KUALA LUMPUR: Pakatan Harapan’s win in parliamentary elections held on Wednesday, marks uncharted territory for Malaysia, as the country has never witnessed a transition of power away from the Barisan Nasional since independence in 1957.
In a statement, Anushka Shah, Vice-President – Senior Analyst, Sovereign Risk Group, Moody’s Investors Service said little is known about the opposition’s full range of economic policies, and electoral pledges lacked details that would allow for a fuller assessment of the budgetary and macroeconomic impact.
“Some campaign promises, if implemented without any other adjustments, would be credit negative for Malaysia’s sovereign.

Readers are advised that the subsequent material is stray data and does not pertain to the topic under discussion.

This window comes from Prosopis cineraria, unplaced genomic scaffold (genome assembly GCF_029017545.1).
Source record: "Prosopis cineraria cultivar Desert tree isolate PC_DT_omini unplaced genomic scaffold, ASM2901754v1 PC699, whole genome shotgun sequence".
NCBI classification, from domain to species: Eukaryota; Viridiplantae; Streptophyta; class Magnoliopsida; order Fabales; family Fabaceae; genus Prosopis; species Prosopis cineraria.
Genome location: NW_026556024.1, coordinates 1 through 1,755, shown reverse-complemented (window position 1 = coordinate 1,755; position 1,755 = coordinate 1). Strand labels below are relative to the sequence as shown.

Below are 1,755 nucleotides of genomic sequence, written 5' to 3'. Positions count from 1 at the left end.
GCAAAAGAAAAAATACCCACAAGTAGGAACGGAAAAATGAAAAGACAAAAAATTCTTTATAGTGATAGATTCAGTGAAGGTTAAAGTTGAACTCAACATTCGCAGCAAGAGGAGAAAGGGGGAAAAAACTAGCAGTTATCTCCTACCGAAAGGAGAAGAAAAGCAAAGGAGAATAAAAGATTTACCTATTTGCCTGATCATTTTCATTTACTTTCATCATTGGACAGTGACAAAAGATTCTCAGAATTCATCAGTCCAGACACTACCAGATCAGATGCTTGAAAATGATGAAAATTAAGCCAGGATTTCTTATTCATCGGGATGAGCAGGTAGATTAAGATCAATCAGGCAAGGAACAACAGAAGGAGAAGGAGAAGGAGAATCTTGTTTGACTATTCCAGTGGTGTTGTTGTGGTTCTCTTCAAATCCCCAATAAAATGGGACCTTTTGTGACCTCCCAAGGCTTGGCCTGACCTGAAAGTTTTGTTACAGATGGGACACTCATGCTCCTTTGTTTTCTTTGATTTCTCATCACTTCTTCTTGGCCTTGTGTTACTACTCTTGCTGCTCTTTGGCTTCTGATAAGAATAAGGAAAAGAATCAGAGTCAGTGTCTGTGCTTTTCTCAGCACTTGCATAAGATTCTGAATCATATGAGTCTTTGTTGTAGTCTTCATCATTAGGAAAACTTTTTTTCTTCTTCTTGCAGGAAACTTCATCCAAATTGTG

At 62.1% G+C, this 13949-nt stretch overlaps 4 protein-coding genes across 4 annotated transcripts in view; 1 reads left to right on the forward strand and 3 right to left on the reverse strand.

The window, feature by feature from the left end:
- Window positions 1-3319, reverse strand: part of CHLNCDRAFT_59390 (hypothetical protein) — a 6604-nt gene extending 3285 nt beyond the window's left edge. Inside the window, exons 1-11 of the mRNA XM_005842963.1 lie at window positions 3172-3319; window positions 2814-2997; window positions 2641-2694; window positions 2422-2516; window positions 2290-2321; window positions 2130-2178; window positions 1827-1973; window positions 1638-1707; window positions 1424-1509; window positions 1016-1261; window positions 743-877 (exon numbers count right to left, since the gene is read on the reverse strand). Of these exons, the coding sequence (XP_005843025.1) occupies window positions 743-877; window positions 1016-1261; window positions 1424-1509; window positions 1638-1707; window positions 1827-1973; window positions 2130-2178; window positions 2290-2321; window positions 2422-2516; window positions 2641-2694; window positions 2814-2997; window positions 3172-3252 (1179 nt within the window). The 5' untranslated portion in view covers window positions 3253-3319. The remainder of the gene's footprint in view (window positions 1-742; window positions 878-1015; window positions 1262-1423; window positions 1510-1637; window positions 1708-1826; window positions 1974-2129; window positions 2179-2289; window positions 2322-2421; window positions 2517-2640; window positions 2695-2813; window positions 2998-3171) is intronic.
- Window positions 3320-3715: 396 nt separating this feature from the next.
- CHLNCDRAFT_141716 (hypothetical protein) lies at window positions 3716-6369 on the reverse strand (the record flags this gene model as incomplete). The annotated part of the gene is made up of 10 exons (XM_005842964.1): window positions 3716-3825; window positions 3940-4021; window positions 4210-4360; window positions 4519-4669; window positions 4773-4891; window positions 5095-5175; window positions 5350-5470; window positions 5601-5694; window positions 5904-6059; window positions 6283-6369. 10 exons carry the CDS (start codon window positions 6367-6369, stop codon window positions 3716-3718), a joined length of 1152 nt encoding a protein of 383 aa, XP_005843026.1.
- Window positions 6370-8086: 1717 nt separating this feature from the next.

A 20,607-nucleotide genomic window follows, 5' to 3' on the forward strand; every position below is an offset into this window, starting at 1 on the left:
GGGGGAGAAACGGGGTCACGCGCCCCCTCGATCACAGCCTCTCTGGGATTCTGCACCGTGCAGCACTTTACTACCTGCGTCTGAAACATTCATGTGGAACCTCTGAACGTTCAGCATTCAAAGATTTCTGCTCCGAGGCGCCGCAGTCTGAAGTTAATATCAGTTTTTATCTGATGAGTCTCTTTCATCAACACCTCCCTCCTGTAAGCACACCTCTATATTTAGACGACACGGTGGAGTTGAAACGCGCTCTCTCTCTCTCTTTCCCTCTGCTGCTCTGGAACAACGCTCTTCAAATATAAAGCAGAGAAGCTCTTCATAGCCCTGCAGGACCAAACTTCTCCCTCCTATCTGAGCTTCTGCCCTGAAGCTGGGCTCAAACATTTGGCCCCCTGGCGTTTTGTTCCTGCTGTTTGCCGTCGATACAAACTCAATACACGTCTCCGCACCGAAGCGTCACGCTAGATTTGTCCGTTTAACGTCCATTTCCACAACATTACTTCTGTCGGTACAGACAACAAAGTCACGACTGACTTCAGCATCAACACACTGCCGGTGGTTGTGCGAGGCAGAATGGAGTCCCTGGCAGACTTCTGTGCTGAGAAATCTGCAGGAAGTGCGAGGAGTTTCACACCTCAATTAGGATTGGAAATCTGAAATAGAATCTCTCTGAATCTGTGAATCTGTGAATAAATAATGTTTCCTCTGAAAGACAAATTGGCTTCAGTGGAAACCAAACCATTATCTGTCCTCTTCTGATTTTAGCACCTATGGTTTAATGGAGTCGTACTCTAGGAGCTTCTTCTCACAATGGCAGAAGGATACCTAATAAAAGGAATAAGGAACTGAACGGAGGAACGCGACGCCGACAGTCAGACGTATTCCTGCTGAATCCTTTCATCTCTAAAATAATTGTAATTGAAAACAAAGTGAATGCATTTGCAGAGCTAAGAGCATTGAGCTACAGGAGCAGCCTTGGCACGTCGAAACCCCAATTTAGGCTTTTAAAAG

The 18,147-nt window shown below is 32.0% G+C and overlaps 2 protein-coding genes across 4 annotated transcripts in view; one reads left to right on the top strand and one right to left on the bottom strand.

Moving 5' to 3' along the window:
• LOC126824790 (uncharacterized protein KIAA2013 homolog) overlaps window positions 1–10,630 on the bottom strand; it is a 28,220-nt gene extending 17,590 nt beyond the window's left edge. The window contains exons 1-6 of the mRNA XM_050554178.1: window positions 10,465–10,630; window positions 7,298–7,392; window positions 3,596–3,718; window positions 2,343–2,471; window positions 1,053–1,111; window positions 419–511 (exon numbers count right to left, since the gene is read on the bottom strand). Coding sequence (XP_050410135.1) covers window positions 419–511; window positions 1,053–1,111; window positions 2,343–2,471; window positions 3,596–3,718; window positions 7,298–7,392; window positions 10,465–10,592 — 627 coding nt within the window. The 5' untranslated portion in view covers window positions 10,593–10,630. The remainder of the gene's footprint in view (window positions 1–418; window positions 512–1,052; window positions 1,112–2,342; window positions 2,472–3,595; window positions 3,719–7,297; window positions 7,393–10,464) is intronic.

“These include a proposed abolishment of the Goods and Service Tax or GST, which, without offsetting measures, would increase Malaysia’s reliance on oil-related revenue and in the near term at least, narrow the government’s revenue base,” she added.
Anushka said another policy pledge, the reintroduction of fuel subsidies, would also distort market-determined price mechanisms, with an effect on both the fiscal position and balance of payments.